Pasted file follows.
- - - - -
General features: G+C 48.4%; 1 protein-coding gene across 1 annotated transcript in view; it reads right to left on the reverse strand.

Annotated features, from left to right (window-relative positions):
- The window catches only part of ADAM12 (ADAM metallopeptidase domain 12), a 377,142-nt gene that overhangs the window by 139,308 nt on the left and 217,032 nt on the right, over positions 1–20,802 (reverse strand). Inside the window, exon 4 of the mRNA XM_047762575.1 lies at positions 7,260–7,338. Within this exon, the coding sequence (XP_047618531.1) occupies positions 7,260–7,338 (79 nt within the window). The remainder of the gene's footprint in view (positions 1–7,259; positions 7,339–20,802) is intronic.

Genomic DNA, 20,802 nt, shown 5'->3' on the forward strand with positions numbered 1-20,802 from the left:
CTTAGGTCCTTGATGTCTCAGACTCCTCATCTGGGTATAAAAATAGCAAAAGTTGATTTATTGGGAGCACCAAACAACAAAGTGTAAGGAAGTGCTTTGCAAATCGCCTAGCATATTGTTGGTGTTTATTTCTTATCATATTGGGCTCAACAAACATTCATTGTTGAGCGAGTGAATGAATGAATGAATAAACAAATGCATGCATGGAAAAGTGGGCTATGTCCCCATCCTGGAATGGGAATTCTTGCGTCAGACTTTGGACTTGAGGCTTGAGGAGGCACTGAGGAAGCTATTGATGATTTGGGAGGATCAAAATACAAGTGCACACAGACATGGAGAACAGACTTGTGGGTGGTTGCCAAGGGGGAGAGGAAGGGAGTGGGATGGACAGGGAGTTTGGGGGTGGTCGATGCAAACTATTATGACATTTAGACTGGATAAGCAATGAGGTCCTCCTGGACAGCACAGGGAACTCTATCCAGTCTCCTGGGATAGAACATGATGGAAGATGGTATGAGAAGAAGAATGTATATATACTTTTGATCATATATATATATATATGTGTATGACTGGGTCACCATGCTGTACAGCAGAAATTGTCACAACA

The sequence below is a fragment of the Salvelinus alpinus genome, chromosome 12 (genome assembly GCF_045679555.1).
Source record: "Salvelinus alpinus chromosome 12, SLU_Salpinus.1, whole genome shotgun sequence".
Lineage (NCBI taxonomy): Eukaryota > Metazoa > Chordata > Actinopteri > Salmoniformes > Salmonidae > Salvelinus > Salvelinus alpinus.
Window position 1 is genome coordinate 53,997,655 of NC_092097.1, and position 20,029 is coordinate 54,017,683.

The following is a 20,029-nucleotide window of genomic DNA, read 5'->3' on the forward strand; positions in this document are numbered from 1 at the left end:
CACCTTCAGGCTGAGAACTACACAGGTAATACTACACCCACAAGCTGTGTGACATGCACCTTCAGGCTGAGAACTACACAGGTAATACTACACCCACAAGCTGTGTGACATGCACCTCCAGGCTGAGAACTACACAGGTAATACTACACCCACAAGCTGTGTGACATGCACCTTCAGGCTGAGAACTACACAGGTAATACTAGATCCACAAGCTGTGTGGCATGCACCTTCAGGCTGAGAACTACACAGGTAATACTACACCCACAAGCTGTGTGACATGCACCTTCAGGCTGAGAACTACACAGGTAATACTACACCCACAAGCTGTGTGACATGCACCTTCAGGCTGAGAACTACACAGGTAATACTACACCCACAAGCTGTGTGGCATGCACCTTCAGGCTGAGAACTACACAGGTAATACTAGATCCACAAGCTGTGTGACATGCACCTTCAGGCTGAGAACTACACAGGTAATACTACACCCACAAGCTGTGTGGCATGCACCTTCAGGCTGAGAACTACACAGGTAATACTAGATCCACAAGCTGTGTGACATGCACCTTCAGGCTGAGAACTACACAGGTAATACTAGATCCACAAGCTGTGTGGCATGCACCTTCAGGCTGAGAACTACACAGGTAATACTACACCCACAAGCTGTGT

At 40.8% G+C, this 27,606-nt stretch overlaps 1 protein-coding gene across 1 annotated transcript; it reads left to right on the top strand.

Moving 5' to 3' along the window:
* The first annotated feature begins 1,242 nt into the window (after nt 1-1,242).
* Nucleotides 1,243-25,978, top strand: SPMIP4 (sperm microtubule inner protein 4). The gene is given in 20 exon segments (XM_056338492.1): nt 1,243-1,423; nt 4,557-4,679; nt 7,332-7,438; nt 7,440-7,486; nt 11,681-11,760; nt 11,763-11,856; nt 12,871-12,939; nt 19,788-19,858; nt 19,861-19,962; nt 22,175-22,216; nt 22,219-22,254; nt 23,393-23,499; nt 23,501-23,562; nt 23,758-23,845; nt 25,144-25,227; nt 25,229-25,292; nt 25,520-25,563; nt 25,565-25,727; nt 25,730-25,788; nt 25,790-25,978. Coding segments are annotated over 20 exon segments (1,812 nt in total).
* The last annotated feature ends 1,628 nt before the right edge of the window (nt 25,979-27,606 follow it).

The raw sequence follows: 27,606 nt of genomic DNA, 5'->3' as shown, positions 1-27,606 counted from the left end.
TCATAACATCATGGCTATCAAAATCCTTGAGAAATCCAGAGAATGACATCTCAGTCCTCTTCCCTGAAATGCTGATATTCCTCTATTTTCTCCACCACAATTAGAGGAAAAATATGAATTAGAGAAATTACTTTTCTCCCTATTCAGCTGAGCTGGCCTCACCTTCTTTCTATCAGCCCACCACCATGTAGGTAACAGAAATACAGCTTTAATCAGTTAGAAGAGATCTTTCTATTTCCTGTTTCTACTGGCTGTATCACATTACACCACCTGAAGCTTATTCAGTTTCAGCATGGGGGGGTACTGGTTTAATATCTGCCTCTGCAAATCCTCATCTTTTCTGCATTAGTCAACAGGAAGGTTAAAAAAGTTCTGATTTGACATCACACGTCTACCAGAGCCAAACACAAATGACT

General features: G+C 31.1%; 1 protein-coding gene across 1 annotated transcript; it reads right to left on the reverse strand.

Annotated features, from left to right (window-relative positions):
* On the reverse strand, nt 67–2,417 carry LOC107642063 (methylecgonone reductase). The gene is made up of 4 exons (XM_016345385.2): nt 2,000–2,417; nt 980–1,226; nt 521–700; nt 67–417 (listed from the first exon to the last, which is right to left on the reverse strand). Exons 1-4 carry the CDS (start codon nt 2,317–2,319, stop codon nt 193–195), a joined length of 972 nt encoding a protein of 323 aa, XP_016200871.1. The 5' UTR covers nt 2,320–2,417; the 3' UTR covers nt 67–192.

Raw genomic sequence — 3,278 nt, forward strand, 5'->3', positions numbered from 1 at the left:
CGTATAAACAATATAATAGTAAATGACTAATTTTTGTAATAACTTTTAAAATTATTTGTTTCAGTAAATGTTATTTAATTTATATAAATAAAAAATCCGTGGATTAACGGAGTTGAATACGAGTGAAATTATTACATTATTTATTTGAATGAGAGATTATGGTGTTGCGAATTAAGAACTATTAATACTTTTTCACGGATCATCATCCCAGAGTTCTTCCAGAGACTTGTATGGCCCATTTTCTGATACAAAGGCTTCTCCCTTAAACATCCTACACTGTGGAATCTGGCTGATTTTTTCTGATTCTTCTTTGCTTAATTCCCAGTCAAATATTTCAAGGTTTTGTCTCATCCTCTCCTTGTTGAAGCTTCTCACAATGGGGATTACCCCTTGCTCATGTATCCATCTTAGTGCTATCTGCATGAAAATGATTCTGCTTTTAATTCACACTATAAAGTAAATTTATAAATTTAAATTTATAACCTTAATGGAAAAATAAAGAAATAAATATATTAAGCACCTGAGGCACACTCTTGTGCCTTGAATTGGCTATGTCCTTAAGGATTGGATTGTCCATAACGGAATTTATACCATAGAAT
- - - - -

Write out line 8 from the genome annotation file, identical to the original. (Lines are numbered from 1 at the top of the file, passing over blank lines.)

Lineage (NCBI taxonomy): Eukaryota > Metazoa > Chordata > Actinopteri > Salmoniformes > Salmonidae > Salvelinus > Salvelinus alpinus.